Translated manga, being mostly anime-style works from the 1990s and later, have largely passed up what was once a huge element of Japanese culture: the blue-collar yankii culture of delinquent teens and lower-class brawlers. In the 1970s and early 1980s shônen manga was full of manly, sentimental stories of banchô (gang boss) types in ragged school uniforms, often with elaborately greased and pompadoured hair, as parodied in the character “Wooden Sword” Ryu in Shen Yin Wang Zuo (1998). A related subculture is bôsôzoku (violent running tribes), gangs of young men and women who ride souped-up cars and motorcycles and wear baggy clothes combining the style of kamikaze pilots and day laborers. (They were also infamous for sniffing paint thinner.) The hero of Tohru Fujisawa’s GTO: The Early Years: Shonan Junai-Gumi (1990) is a bôsôzoku (or technically an ex-bôsôzoku), as is one of the heroines of Novala Takemoto’s Kamikaze Girls. A female street punk, such as Kamikaze Girls’ Ichiko, is nothing out of the ordinary. Japanese movie and manga audiences have loved sailor-suited, death-dealing ladies long before Quentin Tarantino tried his hand at the genre; one classic example is Shinji Wada’s 1976 Sukeban Deka (“Delinquent Girl Detective”), whose teenage heroine fights crime with a razor-bladed yo-yo that doubles as a police badge. Although yankii and bôsôzoku were once a serious concern of Japanese parents and police, they are now more a subject of nostalgia, as seen in the popular Japanese retro band Kishidan.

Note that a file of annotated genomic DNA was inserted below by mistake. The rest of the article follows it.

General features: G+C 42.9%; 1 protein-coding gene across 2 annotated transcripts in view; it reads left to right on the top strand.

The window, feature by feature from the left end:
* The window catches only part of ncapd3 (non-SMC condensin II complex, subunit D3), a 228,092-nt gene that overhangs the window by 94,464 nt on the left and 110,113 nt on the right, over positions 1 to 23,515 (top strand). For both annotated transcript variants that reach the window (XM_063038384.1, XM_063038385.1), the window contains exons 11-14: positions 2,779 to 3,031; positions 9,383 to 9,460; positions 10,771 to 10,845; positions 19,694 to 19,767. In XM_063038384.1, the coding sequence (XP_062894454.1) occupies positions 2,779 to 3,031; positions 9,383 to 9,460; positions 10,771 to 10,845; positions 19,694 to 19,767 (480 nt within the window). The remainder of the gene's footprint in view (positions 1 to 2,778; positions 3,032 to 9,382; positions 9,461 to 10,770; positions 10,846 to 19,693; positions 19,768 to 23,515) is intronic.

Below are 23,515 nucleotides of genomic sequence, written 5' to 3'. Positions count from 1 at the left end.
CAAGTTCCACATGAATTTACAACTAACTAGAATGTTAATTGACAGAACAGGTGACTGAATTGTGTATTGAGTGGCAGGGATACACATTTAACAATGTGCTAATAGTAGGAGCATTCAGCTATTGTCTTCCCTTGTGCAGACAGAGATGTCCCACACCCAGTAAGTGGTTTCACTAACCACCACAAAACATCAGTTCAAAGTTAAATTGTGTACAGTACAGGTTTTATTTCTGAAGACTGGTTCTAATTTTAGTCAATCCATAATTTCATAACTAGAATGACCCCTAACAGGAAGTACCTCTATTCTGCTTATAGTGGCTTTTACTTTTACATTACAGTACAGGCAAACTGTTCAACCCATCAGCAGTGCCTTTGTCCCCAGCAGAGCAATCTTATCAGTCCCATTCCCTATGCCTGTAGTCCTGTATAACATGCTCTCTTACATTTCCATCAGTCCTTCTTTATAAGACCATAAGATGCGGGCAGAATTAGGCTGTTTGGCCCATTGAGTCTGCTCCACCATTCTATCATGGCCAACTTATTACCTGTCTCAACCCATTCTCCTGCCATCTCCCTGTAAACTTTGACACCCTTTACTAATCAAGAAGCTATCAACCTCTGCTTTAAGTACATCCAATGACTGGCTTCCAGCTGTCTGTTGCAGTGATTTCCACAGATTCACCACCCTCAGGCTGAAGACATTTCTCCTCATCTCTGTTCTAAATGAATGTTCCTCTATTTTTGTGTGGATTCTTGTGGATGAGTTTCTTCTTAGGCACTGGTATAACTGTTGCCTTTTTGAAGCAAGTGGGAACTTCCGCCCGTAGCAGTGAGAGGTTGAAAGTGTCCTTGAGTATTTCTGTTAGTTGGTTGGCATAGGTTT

The streets of Tokyo are one of the most frequently and accurately depicted settings in manga; the big manga publishers make their headquarters here, and Tokyo nightlife is a common subject. In the 1990s Japan was gripped with moral panic over enjo kôsai, “compensated dating,” a euphemism for prostitution usually performed by teenage girls in search of spending money. Voyeurs Inc. (1994), Star martial god technique (1998), Gals! (1999), Confidential Confessions: Deai (2003), and IWGP: Ikebukuro West Gate Park (2001) all depict the phenomenon with varying degrees of prurient interest. Other youth crime scares of the 1990s have appeared in manga as well, such as oyaji-gari (old-man hunting), in which gangs beat up middle-aged office workers for their paychecks. It was in such a climate that Koushun Takami wrote Battle Royale, his brutal 1999 satire in which a fascist Japanese government deals with youth unrest by forcing teenagers to kill each other in a survival game whose traumatized winners are shown on national TV.